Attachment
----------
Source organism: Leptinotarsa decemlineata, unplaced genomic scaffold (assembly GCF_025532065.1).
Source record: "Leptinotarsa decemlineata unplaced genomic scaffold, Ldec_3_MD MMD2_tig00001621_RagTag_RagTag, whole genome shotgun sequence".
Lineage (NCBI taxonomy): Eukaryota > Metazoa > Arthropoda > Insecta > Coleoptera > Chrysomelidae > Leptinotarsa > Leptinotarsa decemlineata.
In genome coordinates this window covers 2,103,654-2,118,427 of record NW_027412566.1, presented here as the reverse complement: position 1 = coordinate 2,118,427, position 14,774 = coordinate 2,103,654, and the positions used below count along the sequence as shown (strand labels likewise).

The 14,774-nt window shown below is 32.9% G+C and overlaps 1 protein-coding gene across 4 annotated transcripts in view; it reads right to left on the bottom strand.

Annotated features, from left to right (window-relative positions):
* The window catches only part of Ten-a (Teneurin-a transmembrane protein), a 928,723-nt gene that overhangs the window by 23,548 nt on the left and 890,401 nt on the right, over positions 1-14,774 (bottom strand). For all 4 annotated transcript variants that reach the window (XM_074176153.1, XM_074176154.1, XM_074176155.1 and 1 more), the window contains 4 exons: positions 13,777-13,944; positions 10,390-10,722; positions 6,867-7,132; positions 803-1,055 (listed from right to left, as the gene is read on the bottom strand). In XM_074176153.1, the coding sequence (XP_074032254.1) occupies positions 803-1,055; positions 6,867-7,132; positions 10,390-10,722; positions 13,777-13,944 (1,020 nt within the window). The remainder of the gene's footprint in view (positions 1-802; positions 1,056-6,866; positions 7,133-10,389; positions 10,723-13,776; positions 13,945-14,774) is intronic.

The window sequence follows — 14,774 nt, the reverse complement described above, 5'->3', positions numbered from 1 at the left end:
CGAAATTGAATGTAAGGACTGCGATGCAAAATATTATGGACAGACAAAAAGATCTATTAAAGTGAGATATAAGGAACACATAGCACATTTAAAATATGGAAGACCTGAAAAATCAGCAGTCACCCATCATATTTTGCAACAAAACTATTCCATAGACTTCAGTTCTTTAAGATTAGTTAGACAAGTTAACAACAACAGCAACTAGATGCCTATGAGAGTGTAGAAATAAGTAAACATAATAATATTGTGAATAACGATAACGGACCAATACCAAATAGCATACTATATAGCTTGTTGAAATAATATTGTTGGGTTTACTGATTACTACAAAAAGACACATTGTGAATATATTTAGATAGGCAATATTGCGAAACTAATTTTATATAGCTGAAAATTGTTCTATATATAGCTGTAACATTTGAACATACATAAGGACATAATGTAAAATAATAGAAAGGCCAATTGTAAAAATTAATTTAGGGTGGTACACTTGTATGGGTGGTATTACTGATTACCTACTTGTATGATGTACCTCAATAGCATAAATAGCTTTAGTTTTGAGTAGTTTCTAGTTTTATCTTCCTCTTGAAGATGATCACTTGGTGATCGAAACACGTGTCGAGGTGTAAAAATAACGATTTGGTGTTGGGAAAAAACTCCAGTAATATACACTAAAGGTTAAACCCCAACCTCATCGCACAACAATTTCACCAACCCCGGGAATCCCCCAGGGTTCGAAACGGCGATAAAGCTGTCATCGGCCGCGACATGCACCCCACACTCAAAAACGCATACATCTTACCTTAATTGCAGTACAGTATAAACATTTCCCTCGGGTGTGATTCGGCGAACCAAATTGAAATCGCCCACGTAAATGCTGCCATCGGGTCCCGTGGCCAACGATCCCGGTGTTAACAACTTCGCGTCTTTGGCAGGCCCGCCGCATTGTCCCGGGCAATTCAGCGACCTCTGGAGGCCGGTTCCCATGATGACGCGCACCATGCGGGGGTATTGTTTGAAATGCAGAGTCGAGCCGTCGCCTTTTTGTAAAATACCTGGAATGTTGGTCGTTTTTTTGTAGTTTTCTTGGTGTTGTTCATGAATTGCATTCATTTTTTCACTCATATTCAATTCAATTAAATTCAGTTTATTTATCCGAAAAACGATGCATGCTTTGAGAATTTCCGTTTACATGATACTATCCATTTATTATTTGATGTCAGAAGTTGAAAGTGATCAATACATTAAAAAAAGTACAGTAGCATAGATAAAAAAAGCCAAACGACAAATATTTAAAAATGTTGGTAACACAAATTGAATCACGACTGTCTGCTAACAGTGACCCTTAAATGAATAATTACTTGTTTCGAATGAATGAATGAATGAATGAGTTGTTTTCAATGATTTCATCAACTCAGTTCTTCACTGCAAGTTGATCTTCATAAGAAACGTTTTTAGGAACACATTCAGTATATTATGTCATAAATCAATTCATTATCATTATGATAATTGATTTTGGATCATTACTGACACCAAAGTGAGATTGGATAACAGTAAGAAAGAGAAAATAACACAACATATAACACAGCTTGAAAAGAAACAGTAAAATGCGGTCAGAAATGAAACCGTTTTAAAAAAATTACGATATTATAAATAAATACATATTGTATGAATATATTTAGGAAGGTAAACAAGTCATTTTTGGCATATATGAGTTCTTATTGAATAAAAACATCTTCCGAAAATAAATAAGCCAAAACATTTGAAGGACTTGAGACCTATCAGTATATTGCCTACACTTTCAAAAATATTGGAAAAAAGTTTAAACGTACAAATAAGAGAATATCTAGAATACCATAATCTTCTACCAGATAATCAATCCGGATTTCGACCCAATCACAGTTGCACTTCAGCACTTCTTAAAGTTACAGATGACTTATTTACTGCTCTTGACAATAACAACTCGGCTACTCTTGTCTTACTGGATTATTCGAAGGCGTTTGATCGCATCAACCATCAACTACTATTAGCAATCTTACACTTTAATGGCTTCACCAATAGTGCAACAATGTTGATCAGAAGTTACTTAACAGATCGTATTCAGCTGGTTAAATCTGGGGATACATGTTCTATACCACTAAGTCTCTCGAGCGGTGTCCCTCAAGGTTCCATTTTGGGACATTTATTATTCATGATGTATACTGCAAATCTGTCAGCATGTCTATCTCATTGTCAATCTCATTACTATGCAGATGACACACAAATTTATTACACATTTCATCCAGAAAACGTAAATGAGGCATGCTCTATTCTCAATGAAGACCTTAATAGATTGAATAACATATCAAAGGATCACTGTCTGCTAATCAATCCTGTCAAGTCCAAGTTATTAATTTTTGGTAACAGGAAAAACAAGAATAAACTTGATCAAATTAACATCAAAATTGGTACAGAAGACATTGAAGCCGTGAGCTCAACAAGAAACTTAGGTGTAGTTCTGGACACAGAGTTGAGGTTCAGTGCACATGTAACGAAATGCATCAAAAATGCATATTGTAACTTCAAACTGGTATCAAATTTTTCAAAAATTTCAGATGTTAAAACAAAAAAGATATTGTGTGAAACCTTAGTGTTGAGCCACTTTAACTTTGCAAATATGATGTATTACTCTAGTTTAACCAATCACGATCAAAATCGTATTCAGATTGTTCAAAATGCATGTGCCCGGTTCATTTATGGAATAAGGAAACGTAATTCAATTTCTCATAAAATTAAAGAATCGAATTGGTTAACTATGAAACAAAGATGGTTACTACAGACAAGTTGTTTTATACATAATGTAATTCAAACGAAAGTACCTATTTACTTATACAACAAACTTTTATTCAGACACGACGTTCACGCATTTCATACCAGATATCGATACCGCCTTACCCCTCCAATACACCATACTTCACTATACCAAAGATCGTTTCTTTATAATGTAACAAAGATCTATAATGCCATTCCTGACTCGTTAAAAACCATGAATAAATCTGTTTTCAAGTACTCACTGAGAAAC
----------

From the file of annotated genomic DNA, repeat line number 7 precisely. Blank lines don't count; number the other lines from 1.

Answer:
* The window catches only part of Ten-a (Teneurin-a transmembrane protein), a 928,723-nt gene that overhangs the window by 23,548 nt on the left and 890,401 nt on the right, over positions 1-14,774 (bottom strand). For all 4 annotated transcript variants that reach the window (XM_074176153.1, XM_074176154.1, XM_074176155.1 and 1 more), the window contains 4 exons: positions 13,777-13,944; positions 10,390-10,722; positions 6,867-7,132; positions 803-1,055 (listed from right to left, as the gene is read on the bottom strand). In XM_074176153.1, the coding sequence (XP_074032254.1) occupies positions 803-1,055; positions 6,867-7,132; positions 10,390-10,722; positions 13,777-13,944 (1,020 nt within the window). The remainder of the gene's footprint in view (positions 1-802; positions 1,056-6,866; positions 7,133-10,389; positions 10,723-13,776; positions 13,945-14,774) is intronic.